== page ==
• Deep conditioning: Though this has become a controversial topic, I think that everyone should try deep conditioning to determine if it is of benefit to their hair. How often is up to the individual.
  • Sleep with a satin bonnet/scarf and/or on a satin/silk pillowcase.
  • Use a leave-in conditioner.

So that’s that. Until it’s not. I’ve achieved my longest hair in the last few months and have perfected my TnC. But, I’m sure that within the week, I’ll learn about some new science or old product or clever technique that will alter my current regimen in some way despite its success. And, I’m fine with that. Because, a regimen, like Rome, isn’t built in a day.
Rome Wasn’t Built in a Day & Neither Is a Regimen

How did you build your regimen? Has it evolved over time? How and why?


  • hairscapades says:

    Wow! Thanks ladies!! And thanks for the awesome comments. Anon @ 11:36, sounds like a plan! Sometimes we can do too much … I think I did last week! More styling related, but think I was manipulating my hair more than it liked. So, I'm definitely giving it a break now.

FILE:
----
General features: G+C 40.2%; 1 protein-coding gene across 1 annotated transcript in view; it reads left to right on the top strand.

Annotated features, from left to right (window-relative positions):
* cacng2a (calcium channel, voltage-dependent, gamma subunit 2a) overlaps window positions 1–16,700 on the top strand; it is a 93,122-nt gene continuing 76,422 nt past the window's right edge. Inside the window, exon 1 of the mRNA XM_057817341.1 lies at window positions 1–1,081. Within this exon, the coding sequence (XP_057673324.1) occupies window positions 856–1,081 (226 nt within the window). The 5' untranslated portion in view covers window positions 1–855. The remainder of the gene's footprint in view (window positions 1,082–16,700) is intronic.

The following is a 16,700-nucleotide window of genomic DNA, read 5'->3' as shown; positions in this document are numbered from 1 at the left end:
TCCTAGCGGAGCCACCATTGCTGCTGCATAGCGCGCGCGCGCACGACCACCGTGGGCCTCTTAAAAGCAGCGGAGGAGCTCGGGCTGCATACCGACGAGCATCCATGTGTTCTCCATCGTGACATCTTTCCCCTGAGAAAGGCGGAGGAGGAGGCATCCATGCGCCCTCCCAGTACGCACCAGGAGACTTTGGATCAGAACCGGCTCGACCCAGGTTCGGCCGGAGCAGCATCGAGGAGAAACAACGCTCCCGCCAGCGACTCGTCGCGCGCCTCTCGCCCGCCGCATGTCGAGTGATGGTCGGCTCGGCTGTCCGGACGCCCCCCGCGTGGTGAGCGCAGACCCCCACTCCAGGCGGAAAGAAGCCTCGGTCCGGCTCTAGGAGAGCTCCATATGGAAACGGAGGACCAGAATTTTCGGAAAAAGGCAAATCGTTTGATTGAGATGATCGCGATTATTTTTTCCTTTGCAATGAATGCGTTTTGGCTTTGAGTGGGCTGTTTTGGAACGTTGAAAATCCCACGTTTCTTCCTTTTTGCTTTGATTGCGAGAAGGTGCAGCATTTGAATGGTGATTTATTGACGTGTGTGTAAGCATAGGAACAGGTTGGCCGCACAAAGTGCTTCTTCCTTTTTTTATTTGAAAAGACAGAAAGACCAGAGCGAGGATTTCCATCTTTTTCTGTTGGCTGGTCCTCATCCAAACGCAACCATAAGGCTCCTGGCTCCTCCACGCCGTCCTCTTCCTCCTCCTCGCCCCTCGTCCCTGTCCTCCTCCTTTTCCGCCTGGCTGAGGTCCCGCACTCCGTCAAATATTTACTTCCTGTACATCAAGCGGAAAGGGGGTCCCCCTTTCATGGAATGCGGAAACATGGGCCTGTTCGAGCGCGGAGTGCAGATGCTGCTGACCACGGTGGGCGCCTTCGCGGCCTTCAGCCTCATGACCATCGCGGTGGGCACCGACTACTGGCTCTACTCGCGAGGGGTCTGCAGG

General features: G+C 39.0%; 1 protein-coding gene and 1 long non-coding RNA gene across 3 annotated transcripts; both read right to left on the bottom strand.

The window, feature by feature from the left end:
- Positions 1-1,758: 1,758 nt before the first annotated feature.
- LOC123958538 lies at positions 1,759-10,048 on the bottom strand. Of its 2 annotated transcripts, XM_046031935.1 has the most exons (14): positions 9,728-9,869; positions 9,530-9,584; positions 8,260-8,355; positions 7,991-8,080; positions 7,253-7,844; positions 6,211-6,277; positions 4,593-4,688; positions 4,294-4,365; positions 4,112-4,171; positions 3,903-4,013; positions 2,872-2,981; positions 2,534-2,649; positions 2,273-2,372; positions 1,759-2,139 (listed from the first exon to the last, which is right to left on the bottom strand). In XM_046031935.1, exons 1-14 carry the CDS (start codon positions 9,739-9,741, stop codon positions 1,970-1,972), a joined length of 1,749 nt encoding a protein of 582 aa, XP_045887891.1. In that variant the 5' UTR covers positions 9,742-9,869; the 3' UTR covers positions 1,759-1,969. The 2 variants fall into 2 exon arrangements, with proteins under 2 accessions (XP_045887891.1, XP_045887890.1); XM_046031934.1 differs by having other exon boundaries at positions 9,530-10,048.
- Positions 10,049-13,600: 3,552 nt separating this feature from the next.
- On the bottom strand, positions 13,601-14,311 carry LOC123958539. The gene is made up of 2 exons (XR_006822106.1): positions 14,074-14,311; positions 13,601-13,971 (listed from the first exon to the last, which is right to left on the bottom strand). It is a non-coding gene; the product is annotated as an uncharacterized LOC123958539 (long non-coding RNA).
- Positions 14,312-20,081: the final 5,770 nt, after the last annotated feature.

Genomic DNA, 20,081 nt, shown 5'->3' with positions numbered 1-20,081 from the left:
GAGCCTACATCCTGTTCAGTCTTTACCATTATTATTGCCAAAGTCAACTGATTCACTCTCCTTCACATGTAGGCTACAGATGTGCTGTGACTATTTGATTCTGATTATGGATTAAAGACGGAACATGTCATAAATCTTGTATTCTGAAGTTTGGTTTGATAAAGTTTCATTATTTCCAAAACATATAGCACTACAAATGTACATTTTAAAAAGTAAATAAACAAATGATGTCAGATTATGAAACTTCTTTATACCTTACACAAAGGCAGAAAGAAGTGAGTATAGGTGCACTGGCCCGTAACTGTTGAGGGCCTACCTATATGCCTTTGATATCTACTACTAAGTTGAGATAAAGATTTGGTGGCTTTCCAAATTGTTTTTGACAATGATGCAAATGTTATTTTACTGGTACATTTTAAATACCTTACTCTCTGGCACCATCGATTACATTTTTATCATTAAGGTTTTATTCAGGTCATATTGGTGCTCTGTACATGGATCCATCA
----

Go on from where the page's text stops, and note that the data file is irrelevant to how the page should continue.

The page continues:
LM, you don't have to have a lot of money to have a good strong regimen that works for you. Sounds like your regimen is on point and working for you and you may want to experiment with cheap options like other oils when you use up your existing products (though I'm loving EVOO right now, so if it ain't broke, I say don't try to fix it;). Also, check into giveaways. There are sooo many in the natural hair webiverse, you may just win something that you want to try:)! I know the odds are against all of us, but, you never know!

    Again, thanks all!!


  • LM says:

    Great post. I have certainly felt the pressure of quickly finding the perfect regimen. I am a new natural(have been completely natural for 2 months,transitioned for 7) who hasn't tried many products. Right now I use a sulfate free shampoo every 1-2 weeks, making sure I deep condition after washing. I co-wash every 3-5 days, depending on whether my hair starts to feel too oily or icky. my current moisturizer is Shea Moisture Curl Enhancing Smoothie. I also use shea butter sometimes when twisting or braiding. My oil of choice is EVOO. I would love to try QB moisturizers and experiment with other oils, but due to lack of money(very poor college student w/ no income), I just have to stick with what i have and when getting replacement products, i have to settle for the cheapest effective product. I am content with my current regimen. It hasn't caused any significant problems, but I feel that there are products that can deliver better results for my hair. Guess I have to wait until I enter the paid labor force to test those out.